From: "Philip Owen" <>
Date: Fri, 19 Dec 2003 09:25:19 +0200
To: <>
Subject: Fire and Water and What's 10X Worse?

Dear All

At the CFI - Community Forestry Initiative meeting, 25 November 2003, Mr. Rodger Godsmark (Assistant Director, Forestry South Africa) remarked that "with no afforestation, the floods of 2000 in Mozambique would have been 10 times worse!"

Mr. Godsmark is under the impression that eucalyptus and pine monocultures has a water retention / flood prevention function - even more so than the primary grasslands which had been destroyed and replaced by timber mono-cultures.

There are many role players who strongly disagree with this presumption.

At a presentation delivered during the "Timber Plantations: Impacts Future Visions and Global Trends" Conference, Prof Braam van Wyk mentioned that soil changes brought about by industrial timber plantations are often irreversible. "One of the often over-looked soil changes is the increase in the hydrophobic condition of the soils". The soils become hydrophobic or 'water repellant', where there is a waxy layer deposited on the sand grains which is almost impossible to remove. This means that water run of increase tremendously. It is a feature of Eucalyptus, the second worse would be wattle and then pine. Grassland is least known for this hydrophobic condition. This condition is worsened by fire, and professor van Wyk mentioned that he "hates to think what has happened to the soils after these latest plantation fires here on the Mpumalanga escarpment. Will those soils ever recover? What is the run-off going to be after the first heavy rains? Erosion? Flash Floods?"

--- During 2002, 16 727 hectares of S.A. timber plantations burnt down. This figure escalated to 30 176 hectares in 2003 due to much drier conditions. The fire risk will intensify if current dry conditions persist---

>From the above it is clear that there are vast differences with regards to views on plantation impacts. For responsible management and informed decision making to occur there should be much more dialogue between industry, environmentalists, scientists, government and other stakeholders.

Also, our local drought stricken Crocodile River (and the region's dams, which fail to deliver when they should) has made International news. Remember that the Crocodile River Catchments is heavily 'afforested' or converted to timber mono-crops. Industrial timber monocultures consume vast quantities of available water and impair water retention functions delivered by grasslands. For more information about how timber monocultures influence run-off, visit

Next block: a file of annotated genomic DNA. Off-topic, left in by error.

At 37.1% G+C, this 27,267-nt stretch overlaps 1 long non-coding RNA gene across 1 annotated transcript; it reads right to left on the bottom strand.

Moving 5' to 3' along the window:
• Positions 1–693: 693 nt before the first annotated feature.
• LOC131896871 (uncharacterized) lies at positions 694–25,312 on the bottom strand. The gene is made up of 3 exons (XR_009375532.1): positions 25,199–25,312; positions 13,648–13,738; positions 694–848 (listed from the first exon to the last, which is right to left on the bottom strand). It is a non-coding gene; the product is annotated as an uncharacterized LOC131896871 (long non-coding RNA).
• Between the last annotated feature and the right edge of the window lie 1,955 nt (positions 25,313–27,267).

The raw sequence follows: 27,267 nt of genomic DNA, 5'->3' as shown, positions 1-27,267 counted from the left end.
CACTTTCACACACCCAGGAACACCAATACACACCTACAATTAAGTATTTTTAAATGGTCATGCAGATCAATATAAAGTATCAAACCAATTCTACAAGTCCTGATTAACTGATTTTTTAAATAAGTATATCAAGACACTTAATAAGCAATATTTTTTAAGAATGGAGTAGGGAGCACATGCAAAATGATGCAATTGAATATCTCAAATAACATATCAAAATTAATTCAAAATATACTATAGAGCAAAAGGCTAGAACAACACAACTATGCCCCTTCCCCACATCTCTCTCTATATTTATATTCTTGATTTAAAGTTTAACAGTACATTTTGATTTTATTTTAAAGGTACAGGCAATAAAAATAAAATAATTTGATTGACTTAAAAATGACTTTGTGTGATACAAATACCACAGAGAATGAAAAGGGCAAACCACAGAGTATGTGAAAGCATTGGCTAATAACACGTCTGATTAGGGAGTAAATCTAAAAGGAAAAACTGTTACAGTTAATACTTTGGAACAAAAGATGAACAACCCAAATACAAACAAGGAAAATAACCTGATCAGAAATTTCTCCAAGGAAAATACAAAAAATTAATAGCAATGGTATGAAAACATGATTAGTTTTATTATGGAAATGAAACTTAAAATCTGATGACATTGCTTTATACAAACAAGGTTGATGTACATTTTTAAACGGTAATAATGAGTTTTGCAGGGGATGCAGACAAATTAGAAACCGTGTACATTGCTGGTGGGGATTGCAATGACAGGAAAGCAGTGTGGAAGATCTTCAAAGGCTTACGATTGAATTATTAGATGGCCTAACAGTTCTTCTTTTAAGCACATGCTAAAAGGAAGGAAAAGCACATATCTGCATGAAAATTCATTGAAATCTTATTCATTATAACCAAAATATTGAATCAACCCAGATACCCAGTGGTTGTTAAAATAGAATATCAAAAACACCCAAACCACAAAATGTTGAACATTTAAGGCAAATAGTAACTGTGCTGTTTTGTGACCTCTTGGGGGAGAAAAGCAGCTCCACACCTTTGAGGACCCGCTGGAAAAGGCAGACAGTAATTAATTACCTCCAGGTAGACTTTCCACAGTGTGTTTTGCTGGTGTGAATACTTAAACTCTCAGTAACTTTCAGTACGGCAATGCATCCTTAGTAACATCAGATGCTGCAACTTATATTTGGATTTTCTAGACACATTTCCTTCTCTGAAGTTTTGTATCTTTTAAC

Crocodile River runs dry
27/11/2003 14:56 - (SA)

Cobus Coetzee & Sizwe samaYende

Nelspruit - Farmers may not pump water from the Crocodile River to irrigate their crops until next week Monday.

The Crocodile River Major Irrigation Board (CRMIB) imposed the ban after the river, one of the major rivers in the area, stopped flowing along its lower reaches in Mpumalanga.

From Monday, farmers will be allowed to draw water from the river for 20 hours a week.

The CRMIB is an extension of the department of water affairs and forestry, and is responsible for the management of water in the river.

"The extreme high temperatures over the last couple of days has had a detrimental effect on the flow of the river," said CRMIB spokesperson Ronelle Putter.

This is the second season that parts of the river runs dry.

This week, the river stopped flowing along its course in the Tenbosch area east of Nelspruit, just a few kilometres from where it enters Mozambique.

Putter said the CRMIB was concerned that the river will run completely dry if there isn't enough rain before January.

The Kwena Dam along the Crocodile River dropped to 22% this week.

Other drought-stricken areas in Mpumalanga's Lowveld include the town of White River and the provincial capital Nelspruit, which fall within the Mbombela municipality.

Water usage in and around Nelspruit was restricted to 20% last week, while residents in neighboring White River have had to deal with water restrictions since February.

Mbombela council authorities have totally banned the watering of gardens and parks, as well as the use of boreholes and hosepipes.

Mbombela spokesperson Delia Oosthuizen warned that the Longmere, Klipkopje and Witklip dams would be empty by the end of January if insufficient rain falls.


The above article was received from Lori Pottinger, Director, Africa Program, International Rivers Network. Anybody interested in African Water issues should contact and asked to be put on the African Water Issues mail list.

Mr. Godsmark's presentation entitled "South African Forestry: Benefits and Risks / Challenges" and minutes of the CFI Meeting can be obtained from Nikki Meinesz,

A transcript of Professor Braam van Wyk's presentation entitled "Southern African Grasslands: Aspects of their Biodiversity, Dynamics and Management" can be obtained from

A document containing all presentations and minutes from the November 13 "Timber Plantations: Impacts, Future Visions and Global Trends" conference will be available soon from

Philip Owen